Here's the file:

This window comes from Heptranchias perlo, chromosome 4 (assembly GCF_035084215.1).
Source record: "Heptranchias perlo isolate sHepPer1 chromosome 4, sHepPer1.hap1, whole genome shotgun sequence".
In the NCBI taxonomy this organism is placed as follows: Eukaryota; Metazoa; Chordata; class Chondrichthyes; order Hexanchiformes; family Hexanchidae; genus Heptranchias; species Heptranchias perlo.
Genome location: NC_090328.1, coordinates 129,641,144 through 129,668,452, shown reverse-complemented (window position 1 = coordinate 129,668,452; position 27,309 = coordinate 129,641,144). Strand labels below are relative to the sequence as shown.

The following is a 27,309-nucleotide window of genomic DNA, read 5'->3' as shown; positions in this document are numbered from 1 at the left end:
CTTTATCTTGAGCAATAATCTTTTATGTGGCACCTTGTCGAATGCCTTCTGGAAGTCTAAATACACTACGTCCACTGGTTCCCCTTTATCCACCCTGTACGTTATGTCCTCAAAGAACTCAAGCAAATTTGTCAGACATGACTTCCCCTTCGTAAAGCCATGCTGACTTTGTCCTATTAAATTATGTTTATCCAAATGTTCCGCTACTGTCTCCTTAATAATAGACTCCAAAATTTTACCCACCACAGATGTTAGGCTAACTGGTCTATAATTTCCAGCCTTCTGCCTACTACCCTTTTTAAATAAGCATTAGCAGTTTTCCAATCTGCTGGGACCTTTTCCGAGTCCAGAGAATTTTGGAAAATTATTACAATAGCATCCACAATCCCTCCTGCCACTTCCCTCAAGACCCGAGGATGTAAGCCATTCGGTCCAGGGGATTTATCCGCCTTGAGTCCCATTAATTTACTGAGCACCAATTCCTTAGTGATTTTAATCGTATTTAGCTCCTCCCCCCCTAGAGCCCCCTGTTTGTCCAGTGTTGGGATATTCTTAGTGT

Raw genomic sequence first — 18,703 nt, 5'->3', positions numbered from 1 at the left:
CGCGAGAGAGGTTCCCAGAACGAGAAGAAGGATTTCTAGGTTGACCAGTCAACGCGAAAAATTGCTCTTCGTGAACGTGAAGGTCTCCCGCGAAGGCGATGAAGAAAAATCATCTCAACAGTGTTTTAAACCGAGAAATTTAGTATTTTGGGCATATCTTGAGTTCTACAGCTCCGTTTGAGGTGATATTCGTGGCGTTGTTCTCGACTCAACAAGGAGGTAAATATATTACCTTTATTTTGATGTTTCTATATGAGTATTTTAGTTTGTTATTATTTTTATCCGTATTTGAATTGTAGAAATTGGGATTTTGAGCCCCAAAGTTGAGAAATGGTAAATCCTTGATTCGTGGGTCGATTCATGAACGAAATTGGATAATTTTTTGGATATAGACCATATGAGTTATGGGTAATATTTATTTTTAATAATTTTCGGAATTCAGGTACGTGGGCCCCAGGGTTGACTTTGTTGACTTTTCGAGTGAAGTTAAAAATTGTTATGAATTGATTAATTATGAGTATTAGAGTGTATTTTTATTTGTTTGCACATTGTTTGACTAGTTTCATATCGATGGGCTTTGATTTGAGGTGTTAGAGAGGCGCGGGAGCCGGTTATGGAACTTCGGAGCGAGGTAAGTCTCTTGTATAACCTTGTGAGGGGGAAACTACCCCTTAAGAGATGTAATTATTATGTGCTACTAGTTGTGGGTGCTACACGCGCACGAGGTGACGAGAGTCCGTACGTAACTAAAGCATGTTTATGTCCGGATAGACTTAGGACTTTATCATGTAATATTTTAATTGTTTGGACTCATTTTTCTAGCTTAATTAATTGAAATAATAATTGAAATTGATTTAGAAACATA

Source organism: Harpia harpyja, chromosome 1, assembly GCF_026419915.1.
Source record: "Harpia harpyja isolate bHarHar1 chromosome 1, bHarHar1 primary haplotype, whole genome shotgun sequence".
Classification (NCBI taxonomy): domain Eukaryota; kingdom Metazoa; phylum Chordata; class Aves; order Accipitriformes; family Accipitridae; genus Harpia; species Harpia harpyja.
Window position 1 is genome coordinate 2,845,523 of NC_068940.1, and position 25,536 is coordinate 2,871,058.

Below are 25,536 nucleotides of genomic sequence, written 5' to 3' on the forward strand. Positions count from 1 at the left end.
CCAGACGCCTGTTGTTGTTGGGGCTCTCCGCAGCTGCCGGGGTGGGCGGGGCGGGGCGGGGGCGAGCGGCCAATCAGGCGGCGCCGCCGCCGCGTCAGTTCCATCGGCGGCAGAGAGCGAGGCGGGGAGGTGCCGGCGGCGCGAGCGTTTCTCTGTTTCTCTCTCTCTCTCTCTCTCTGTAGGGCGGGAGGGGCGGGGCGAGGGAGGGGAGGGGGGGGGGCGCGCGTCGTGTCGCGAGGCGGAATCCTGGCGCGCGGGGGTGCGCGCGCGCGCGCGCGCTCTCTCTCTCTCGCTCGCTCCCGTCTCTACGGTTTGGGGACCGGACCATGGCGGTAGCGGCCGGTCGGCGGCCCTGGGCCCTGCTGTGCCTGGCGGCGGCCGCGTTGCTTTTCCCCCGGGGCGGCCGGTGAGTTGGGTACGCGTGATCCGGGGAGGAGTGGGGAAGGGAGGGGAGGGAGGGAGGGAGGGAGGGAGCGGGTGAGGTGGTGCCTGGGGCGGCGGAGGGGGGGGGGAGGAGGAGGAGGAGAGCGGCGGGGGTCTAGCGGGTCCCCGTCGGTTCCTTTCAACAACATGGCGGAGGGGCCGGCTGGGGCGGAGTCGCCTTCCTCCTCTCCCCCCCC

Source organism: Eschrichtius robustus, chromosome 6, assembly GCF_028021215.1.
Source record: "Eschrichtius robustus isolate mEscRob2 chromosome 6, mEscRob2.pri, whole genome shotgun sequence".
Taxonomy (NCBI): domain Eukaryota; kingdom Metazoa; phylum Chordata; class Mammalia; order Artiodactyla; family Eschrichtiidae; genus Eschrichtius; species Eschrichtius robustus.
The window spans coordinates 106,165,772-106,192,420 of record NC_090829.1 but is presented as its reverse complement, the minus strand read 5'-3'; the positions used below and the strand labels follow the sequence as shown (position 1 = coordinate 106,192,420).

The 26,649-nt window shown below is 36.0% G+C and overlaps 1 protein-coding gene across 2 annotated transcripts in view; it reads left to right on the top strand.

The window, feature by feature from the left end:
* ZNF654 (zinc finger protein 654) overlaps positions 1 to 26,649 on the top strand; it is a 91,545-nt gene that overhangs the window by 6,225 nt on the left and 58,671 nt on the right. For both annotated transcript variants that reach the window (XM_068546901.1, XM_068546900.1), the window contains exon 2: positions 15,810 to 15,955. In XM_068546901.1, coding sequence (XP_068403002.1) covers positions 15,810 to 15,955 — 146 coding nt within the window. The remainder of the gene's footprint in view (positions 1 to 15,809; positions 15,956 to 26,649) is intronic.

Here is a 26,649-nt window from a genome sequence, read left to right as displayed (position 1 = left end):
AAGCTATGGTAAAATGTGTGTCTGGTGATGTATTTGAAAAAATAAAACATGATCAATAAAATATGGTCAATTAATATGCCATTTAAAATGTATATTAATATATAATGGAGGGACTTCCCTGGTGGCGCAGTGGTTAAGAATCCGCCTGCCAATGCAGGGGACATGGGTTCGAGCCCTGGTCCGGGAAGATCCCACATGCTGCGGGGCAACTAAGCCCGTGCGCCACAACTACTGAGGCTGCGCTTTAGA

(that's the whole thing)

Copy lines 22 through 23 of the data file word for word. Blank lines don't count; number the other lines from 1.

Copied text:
Here is a 26,649-nt window from a genome sequence, read left to right as displayed (position 1 = left end):
AAGCTATGGTAAAATGTGTGTCTGGTGATGTATTTGAAAAAATAAAACATGATCAATAAAATATGGTCAATTAATATGCCATTTAAAATGTATATTAATATATAATGGAGGGACTTCCCTGGTGGCGCAGTGGTTAAGAATCCGCCTGCCAATGCAGGGGACATGGGTTCGAGCCCTGGTCCGGGAAGATCCCACATGCTGCGGGGCAACTAAGCCCGTGCGCCACAACTACTGAGGCTGCGCTTTAGA